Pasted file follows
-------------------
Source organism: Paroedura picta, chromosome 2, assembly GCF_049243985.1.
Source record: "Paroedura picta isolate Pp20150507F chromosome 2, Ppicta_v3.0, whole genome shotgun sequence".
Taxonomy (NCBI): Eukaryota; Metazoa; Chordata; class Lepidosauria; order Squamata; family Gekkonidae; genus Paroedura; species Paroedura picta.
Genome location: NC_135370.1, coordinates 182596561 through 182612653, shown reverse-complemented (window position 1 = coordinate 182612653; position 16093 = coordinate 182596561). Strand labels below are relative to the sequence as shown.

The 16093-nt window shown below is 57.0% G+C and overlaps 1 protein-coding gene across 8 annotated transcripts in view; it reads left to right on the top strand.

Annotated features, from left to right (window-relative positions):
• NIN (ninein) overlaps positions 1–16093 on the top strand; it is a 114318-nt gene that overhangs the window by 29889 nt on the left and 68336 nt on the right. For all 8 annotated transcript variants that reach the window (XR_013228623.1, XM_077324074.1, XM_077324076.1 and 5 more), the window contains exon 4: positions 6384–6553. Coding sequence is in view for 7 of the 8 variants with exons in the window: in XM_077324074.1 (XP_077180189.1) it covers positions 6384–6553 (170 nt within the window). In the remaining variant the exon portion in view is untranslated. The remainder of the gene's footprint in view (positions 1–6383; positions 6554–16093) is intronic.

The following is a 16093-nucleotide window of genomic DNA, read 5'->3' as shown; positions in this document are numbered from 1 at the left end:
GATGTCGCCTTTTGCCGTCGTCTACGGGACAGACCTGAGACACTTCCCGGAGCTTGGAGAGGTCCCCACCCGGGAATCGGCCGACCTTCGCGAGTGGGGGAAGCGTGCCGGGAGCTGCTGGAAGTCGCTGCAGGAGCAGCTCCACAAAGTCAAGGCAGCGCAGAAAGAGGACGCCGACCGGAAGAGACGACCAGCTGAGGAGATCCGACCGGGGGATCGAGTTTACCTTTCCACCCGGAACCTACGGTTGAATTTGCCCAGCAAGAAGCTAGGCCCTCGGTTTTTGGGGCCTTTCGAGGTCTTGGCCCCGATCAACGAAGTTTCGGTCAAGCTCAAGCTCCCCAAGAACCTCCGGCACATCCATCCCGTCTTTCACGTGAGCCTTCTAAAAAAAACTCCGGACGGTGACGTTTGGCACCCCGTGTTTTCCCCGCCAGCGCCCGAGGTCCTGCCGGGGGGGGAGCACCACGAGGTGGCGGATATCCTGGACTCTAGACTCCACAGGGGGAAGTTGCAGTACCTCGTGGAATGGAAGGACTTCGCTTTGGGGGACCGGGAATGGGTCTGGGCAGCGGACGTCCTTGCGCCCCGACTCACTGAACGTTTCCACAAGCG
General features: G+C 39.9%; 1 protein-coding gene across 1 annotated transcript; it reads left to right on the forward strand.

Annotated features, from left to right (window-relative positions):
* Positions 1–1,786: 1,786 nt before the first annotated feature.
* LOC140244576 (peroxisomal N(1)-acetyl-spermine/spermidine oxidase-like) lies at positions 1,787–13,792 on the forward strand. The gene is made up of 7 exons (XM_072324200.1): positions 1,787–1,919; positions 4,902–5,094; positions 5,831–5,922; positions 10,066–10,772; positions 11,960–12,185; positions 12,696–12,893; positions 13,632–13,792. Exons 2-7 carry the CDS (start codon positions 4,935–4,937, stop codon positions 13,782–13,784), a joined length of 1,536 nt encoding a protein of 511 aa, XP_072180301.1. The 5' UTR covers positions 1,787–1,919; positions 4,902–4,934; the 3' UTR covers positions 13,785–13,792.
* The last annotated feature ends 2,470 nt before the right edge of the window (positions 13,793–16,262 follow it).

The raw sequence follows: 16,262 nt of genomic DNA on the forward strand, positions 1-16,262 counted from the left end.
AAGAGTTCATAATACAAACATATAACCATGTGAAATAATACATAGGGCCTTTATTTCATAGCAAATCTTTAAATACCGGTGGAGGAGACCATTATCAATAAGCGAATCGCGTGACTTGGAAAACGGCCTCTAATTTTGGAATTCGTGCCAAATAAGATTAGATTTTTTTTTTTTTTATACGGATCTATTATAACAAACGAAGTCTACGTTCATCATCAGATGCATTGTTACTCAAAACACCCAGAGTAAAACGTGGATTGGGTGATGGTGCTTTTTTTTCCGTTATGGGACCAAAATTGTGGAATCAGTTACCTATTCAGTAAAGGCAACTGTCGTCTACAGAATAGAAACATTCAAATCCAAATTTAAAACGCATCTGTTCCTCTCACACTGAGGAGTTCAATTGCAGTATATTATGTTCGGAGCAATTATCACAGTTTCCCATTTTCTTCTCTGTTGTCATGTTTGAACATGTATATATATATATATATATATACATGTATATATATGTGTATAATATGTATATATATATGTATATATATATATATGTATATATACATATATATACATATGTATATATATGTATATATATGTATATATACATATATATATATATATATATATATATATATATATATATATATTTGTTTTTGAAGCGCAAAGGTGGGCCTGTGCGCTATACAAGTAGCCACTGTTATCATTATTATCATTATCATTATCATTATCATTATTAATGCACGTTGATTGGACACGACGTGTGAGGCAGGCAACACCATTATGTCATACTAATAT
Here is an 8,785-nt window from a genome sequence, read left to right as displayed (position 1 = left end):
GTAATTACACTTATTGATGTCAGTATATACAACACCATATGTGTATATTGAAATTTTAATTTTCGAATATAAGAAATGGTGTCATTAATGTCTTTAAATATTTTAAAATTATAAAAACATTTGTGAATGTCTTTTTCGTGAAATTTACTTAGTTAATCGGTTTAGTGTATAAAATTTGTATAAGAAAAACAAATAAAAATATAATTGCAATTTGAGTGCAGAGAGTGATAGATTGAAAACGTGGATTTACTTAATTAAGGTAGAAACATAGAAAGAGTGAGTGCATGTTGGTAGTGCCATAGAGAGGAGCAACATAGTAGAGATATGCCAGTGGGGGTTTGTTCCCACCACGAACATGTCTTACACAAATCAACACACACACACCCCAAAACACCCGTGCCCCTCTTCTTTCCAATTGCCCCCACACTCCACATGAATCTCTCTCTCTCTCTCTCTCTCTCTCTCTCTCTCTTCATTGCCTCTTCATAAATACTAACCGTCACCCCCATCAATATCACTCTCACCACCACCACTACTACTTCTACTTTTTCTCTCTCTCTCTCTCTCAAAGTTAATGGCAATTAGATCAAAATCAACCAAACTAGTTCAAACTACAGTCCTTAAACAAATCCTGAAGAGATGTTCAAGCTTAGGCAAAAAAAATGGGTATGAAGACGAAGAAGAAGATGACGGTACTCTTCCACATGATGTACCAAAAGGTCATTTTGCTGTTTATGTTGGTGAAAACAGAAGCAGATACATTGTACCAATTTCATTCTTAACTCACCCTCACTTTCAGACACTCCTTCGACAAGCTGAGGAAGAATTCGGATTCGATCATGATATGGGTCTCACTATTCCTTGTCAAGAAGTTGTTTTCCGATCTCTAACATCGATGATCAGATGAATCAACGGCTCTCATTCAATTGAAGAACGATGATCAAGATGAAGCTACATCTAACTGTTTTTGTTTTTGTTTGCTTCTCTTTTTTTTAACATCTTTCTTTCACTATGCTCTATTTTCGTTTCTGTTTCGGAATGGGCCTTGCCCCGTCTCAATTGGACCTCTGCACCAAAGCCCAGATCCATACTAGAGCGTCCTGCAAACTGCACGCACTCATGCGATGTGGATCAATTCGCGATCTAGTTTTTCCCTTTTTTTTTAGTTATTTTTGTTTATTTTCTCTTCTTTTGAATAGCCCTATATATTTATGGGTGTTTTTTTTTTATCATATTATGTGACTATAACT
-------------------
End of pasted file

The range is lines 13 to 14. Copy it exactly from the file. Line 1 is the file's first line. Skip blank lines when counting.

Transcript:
* LOC140244576 (peroxisomal N(1)-acetyl-spermine/spermidine oxidase-like) lies at positions 1,787–13,792 on the forward strand. The gene is made up of 7 exons (XM_072324200.1): positions 1,787–1,919; positions 4,902–5,094; positions 5,831–5,922; positions 10,066–10,772; positions 11,960–12,185; positions 12,696–12,893; positions 13,632–13,792. Exons 2-7 carry the CDS (start codon positions 4,935–4,937, stop codon positions 13,782–13,784), a joined length of 1,536 nt encoding a protein of 511 aa, XP_072180301.1. The 5' UTR covers positions 1,787–1,919; positions 4,902–4,934; the 3' UTR covers positions 13,785–13,792.
* The last annotated feature ends 2,470 nt before the right edge of the window (positions 13,793–16,262 follow it).